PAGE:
The unassuming Ramada Inn at the corner of Speer Boulevard and I-25 is just the right spot to capture sunrise in Denver. From its perch overlooking downtown, you see an urban landscape stretching from Coors Field to Mile High Stadium, with everything in between, including Elitch Gardens, Confluence Park and the downtown cityscape, with bonus points for Pikes Peak off in the distance. Get a coffee on your way, look for the glowing "Hotel" lettering, grab your camera...and turn east to start your morning right.

Readers' Choice: Red Rocks Amphitheatre

Best Place to Photograph the Sunset in Denver

Washington Park

Best Place to Photograph the Sunset in Denver
Westword Archives

Denver is blessed with many parks with stunning views, and it's no secret that both Cheesman and City parks offer some phenomenal sunset photo ops. But for the best, head over to the east side of Washington Park, near Arizona Avenue and Franklin Street. Through your viewfinder, not only will you catch the sun going down behind the mountains, but Grasmere Lake provides stunning reflections of the west for your photos. Just watch out for the geese and their nemesis, the Goosinator.

Readers' Choice: Red Rocks Amphitheatre

The Rocky Mountain Land Library has added a Denver outpost to the original in South Park, where the organization devoted to a growing collection of books on natural history is turning an old ranch into a very special world devoted to words. But it has one project that you can participate in no matter where you happen to be in Colorado. The first and only requirement of the Cloud Atlas Project is that you look up — and, if you can, record what you see, as weather changes and sunsets occur and cloud after cloud rolls by in the Colorado sky. Whatever you capture, you can share it, helping to build an archive of imagery destined for a book. Other goals include related public programming, a gallery show, the building of cloud-spotting stations in prime locations and more. Things are definitely looking up!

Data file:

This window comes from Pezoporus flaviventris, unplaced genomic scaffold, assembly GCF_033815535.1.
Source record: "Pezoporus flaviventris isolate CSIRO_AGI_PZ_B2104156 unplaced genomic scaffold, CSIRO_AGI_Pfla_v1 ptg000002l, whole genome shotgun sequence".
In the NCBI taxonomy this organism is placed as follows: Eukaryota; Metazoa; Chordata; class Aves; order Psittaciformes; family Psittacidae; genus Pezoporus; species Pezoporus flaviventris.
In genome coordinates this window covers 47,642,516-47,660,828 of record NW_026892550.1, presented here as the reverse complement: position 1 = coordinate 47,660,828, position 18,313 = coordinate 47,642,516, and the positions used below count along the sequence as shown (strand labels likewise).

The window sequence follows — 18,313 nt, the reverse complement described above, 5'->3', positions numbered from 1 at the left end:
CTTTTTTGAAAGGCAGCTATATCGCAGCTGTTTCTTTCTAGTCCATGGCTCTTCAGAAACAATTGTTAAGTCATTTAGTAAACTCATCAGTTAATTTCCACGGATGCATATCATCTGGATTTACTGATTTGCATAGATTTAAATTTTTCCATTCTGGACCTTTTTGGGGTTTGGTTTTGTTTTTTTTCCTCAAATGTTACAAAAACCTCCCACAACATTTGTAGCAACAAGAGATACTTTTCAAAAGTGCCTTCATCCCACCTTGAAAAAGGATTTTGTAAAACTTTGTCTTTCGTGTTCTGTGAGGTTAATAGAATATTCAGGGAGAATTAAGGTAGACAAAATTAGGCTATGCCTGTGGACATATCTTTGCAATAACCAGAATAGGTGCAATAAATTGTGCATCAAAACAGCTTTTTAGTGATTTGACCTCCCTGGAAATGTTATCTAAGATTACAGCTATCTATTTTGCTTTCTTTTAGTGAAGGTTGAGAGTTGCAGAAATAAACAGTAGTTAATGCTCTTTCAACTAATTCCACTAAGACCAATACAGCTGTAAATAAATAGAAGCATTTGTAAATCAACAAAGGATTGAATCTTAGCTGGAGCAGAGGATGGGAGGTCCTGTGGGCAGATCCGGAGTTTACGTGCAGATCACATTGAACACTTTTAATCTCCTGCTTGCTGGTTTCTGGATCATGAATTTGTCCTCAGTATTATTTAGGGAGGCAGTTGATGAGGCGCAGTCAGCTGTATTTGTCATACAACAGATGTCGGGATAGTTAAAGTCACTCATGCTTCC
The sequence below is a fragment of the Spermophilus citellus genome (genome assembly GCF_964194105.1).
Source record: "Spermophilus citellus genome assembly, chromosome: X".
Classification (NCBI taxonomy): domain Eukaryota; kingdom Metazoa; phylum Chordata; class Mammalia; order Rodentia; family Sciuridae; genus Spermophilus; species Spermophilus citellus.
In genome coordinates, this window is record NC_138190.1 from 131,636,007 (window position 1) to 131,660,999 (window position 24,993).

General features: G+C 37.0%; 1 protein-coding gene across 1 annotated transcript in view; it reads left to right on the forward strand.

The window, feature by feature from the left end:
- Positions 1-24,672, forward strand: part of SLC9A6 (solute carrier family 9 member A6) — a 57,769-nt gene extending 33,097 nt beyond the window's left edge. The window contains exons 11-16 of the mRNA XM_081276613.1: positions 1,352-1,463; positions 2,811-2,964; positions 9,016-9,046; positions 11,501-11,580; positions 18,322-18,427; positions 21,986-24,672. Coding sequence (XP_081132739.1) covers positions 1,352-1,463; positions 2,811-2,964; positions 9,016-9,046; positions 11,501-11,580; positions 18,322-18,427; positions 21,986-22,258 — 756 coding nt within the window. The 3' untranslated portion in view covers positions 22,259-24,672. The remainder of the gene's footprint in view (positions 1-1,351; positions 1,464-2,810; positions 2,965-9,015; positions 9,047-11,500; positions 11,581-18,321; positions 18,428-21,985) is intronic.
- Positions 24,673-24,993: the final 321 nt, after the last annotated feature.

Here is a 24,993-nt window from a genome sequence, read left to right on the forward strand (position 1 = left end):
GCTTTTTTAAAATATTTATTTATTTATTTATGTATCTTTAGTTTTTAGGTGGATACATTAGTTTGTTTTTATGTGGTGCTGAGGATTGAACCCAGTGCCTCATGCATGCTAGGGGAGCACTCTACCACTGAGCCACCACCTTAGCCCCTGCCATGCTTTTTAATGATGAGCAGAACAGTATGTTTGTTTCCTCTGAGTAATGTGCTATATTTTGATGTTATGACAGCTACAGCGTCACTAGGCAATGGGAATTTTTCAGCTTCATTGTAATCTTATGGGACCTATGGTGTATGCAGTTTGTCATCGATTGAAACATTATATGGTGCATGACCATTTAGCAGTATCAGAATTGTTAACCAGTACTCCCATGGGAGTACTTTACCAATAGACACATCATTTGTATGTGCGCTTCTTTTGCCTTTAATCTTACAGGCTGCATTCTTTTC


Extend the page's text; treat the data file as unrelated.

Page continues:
cloudatlasproject.org

If you know a little something about architecture and read Denver's skyline like a book, it tells a story: that most of this city's downtown is anchored and defined by large and extremely tall buildings from the oil boom of the late 1970s and early 1980s, with only a few newer elements. But that story is now turning a page, as the current development boom has finally inspired new skyscrapers. With its theatrical shape, the standout is definitely 1144 Fifteenth Street, by Pickard Chilton architects and developed by Hines. Rising forty stories, the building has distinctively faceted elevations, with an outrageously sculptural skyline that's split into parts by complex naturalistic curves. The building's departure from rectilinearity is pronounced by the all-over geometric grids of the curtain walls, which introduce true horizontal and vertical orientations. Nearing completion, the striking new building will be occupied by the offices of Chipotle, Optiv and Gates, among other tenants.

Kirkland Museum of Fine & Decorative Art
From the moment the drawings by architects Olson Kundig were unveiled in 2014, it was apparent that the new Kirkland Museum would be one of the most distinctive landmarks in the Civic Center Cultural Complex — and that’s saying something, since the area was already crammed with landmarks. When it opened in March 2018, the exquisitely detailed structure, with its incredible terra cotta and glass-clad central pavilion, proved the perfect home for the Kirkland and its three areas of specialty: the work of museum namesake Vance Kirkland, whose historic studio was moved to a site immediately north of the new building; other artists associated with Colorado in some way; and international design and decorative art.